Naval Aircraft Factory N3N-3 "Yellow Peril"

June 3, 2022

Naval Aircraft Factory N3N-3 "Yellow Peril"

A Coast Guard N3N Yellow Peril

NAF N3N-3, V196; Original caption: "Note the canvas instrument flying hood attached to the rear seat.  A rugged plane, the 'Yellow Perils' were the curse and the salvation of thousands of fledgling aviators";  no date/photo number, photographer unknown; on tarmac, view from starboard front-quarter.

Historical Information:

The Navy developed the N3N as a training aircraft in 1934.  Manufactured by the Naval Aircraft Factory in Philadelphia, the N3N was a biplane built with a fabric-covered, bolted steel-tube fuselage.  The wings were all metal with a fabric covering as well.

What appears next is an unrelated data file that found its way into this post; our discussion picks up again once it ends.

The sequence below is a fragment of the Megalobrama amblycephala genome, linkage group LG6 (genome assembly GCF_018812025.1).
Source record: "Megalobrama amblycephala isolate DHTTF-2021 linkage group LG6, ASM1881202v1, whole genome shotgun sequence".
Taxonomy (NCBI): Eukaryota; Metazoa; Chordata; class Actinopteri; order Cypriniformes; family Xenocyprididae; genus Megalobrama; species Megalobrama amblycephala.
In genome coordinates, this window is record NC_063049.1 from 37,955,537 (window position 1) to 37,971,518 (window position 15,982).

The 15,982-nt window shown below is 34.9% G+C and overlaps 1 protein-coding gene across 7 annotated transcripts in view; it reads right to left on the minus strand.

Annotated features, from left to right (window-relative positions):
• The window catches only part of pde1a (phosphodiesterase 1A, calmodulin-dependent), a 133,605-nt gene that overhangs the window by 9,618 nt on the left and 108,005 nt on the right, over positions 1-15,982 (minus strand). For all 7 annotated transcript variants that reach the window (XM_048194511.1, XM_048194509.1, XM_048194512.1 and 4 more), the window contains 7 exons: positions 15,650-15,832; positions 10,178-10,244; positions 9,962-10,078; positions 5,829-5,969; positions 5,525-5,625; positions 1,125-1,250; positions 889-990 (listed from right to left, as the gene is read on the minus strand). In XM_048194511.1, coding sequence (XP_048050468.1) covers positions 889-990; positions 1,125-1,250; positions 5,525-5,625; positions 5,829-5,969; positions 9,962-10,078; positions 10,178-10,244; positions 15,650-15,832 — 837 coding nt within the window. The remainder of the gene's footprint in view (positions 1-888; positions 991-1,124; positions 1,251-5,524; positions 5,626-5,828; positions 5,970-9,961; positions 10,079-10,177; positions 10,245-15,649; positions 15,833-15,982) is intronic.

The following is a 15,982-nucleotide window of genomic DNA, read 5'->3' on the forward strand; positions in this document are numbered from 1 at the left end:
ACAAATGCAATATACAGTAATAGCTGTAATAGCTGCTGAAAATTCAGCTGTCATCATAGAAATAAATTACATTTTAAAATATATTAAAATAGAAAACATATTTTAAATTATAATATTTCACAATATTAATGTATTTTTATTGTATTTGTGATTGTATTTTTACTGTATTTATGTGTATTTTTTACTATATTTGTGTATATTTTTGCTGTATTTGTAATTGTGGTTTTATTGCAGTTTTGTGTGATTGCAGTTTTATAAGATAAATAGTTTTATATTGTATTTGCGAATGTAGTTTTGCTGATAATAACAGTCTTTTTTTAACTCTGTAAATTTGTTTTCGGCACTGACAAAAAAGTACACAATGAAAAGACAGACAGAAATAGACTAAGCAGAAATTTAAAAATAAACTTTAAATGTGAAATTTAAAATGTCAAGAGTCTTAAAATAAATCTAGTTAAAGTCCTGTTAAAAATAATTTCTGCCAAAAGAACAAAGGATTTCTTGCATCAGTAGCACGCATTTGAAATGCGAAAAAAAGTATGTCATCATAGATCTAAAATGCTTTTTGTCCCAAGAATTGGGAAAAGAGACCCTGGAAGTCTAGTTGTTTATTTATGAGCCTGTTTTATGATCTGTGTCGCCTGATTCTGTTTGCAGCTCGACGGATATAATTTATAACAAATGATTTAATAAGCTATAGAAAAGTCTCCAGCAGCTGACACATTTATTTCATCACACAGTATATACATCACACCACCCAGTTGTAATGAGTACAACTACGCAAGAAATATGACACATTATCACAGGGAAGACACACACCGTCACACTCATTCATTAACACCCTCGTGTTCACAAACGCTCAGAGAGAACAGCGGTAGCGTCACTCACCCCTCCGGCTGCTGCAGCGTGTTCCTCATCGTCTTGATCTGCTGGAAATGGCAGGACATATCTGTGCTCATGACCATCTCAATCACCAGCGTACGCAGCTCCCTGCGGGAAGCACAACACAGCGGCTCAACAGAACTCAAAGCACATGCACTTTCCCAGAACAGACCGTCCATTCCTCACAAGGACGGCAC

The Coast Guard acquired four of the trainers from the Navy beginning in December, 1940 by trading four Grumman JF-2 "Ducks."  The primary reason for the trade was an effort by the Coast Guard to expedite pilot training, which was expanding during this time in anticipation of war.  The new trainers were given the tail numbers V193-V196.  At least one was assigned to station operations at the Coast Guard air station at St. Petersburg, FL, from 8 March 1934 to 31 August 1944.




Arthur Pearcy, U.S. Coast Guard Aircraft Since 1916 (Annapolis: Naval Institute Press, 1991), pp. 320-321.

Gordon Swanborough & Peter M. Bowers.  United States Navy Aircraft Since 1911 (Annapolis: Naval Institute Press, 1990) (revised), pp. 432-435.